16 October 2006 - Third Edition

Jennifer Nordstrom | Reaching Critical Will

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“You have the floor Madame.”
“Thank you, Madame Chair.”

In less than ten words exchanged between two women, for the first time in First Committee history, NGOs took the floor to address the most controversial current issues with the universal disarmament consensus-creating body. While last year, NGOs presented from the side seats as experts on disarmament education, this year we addressed the Committee from the podium, testifying on issues relating to nuclear disarmament, nonproliferation and the Arms Trade Treaty.

After the speeches delivered by Merav Datan (Greenpeace International), Zia Mian (Woodrow Wilson School of International Affairs, Princeton University), Rebecca Peters (International Action Network on Small Arms), and Tom Mason (World Forum on the Future of Sport Shooting Activities), there was a significant, interactive debate, signifying member states’ willingness to engage in substantive, extemporaneous discussions with civil society. Hopefully, these discussions mark the beginning of an active, inspiring and qualitatively improved relationship between NGOs and the First Committee. After all, we are, as NGO presenter Merav Datan said, “your ambassadors to civil society,” your direct link to the public that cares abut these issues, and we are an emerging middle power in the world.

Signs indicating new possibilities are here. Governmental participation has been so high that sessions are running overtime instead of ending early. Increased dialogue and activity is one step on the way to increased success. Of course, as Dr. Patricia Lewis of The UN Institute for Disarmament Research (UNIDIR) pointed out, activity does not necessarily equal output, especially if the activity is primarily an increase in running in place. We have to actually negotiate and compromise to find agreement and have a resultant increase in successful output.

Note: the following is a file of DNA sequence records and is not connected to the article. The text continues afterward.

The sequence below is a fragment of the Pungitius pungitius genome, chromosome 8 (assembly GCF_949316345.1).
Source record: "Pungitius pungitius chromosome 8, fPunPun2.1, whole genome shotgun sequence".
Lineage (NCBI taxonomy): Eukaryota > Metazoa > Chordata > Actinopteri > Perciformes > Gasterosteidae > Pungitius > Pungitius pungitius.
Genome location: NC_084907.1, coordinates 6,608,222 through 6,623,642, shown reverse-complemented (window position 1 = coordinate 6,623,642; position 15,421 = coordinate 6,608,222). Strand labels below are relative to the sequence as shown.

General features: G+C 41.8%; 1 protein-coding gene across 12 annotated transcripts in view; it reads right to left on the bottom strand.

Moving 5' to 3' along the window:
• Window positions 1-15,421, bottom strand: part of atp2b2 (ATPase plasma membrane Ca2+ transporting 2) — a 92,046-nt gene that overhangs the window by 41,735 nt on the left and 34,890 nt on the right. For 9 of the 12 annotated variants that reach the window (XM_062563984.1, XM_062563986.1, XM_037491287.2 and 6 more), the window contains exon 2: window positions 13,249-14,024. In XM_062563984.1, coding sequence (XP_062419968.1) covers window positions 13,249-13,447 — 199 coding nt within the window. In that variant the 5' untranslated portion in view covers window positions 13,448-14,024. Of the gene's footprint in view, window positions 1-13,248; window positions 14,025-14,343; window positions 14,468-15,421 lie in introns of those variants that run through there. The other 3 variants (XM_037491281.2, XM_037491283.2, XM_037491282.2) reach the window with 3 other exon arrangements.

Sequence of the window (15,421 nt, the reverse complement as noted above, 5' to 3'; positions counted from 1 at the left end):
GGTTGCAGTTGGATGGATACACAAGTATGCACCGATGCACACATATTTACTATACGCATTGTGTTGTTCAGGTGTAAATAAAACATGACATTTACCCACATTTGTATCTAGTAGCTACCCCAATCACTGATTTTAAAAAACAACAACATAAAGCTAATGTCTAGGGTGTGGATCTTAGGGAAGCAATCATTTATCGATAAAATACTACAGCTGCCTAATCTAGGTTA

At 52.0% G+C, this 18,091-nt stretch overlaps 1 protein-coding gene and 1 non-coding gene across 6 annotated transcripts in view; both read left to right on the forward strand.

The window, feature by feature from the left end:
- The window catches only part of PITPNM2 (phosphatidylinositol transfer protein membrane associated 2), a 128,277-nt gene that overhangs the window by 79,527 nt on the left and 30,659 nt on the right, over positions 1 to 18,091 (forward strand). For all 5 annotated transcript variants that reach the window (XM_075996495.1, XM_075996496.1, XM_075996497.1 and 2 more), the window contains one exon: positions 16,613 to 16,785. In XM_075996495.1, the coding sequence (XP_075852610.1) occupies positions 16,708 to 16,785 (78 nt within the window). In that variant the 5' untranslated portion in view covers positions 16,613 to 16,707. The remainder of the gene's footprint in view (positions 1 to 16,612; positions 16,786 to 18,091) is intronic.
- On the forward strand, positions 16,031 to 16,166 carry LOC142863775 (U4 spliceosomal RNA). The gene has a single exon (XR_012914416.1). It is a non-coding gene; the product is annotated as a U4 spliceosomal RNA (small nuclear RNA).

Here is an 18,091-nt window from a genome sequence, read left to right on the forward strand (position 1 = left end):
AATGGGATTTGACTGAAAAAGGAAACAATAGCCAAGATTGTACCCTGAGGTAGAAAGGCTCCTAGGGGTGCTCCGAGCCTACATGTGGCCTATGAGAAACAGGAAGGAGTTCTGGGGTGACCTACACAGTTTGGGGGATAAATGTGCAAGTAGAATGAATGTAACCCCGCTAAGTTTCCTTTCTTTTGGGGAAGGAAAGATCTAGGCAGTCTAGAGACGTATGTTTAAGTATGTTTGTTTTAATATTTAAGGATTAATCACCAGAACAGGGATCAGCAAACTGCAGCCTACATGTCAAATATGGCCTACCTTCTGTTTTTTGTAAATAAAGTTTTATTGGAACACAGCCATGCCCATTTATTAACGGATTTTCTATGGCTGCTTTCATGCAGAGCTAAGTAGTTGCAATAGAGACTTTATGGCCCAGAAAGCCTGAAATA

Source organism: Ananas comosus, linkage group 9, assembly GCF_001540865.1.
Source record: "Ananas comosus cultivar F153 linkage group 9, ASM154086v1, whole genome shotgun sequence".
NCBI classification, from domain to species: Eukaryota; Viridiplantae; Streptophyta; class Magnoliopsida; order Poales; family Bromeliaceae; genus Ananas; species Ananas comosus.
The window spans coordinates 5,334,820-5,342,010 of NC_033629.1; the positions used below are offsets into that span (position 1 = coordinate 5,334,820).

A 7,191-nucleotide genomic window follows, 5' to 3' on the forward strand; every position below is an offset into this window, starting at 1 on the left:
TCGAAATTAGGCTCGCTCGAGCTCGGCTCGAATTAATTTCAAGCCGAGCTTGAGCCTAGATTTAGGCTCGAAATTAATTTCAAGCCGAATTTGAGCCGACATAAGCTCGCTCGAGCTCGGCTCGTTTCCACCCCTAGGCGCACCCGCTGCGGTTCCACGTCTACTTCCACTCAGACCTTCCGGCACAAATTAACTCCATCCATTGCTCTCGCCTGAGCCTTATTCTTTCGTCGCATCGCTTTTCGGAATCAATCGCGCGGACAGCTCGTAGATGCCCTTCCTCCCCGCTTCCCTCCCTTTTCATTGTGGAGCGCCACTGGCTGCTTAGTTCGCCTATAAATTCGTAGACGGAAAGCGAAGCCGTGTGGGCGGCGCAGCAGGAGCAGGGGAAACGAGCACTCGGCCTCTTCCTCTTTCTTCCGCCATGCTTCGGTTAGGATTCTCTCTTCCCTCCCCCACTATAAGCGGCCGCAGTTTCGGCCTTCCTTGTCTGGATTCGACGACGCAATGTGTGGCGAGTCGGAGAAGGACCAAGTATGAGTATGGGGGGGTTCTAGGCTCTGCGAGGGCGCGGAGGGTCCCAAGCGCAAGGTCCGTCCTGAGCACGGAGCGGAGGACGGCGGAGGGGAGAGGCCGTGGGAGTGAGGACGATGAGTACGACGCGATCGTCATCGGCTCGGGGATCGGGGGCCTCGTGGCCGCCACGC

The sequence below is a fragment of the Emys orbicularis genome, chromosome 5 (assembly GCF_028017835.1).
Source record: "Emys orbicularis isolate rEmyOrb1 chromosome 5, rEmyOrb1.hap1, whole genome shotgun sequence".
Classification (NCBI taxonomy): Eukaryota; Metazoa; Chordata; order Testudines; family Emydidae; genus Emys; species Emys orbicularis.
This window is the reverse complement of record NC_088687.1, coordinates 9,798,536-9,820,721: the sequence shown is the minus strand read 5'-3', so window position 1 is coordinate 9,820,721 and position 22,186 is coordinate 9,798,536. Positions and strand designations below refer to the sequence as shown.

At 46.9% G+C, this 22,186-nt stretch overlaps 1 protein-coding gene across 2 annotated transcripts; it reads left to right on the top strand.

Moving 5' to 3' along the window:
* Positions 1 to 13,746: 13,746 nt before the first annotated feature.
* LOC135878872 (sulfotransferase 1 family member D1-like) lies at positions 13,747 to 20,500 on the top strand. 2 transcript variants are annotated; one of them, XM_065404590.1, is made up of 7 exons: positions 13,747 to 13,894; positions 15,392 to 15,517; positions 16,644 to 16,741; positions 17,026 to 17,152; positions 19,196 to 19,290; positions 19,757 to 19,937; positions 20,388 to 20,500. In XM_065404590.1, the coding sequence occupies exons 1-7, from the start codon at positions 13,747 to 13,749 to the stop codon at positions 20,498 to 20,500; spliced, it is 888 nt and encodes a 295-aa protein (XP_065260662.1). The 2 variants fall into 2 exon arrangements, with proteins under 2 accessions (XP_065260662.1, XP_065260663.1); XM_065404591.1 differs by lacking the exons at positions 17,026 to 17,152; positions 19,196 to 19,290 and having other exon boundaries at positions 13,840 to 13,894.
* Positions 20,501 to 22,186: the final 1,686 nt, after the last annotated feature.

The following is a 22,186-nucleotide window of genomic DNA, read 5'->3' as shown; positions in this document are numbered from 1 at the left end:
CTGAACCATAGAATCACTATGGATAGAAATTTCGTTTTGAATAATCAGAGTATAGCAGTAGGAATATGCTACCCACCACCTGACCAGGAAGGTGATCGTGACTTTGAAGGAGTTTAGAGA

Other speakers invited to the First Committee added value to the debates as well. As the Chair of the Weapons of Mass Destruction Commission, Dr. Hans Blix gave a provocative and engaging presentation, to which governments enthusiastically responded. (See nuclear disarmament and verification reports) The head of the Comprehensive Test-Ban Treaty Organization presented to the First Committee on the morning of the North Korean nuclear test. The Chair of the Group of Governmental Experts on Verification, created by the First Committee, reported back, adding an element of accountability. Dr. Lewis gave a fascinating presentation about how disarmament negotiations are affected by “the community of practice” in which they occur and the capacity of the human brain to handle complexity.

This coming week, the First Committee will begin taking action on resolutions, exhibiting the relative success of the last three weeks of negotiations. Although the most excitement is certainly buzzing around the new Arms Trade Treaty resolution, it will also be interesting to see what happens with the Fissile Materials Cut-off Treaty resolution, whether the US will again oppose the resolution on preventing an arms race in outer space, what will happen with the new resolution on confidence-building measures in outer space, and if there will be any changes in voting patterns on the nuclear disarmament resolutions.

-Jennifer Nordstrom, Reaching Critical Will

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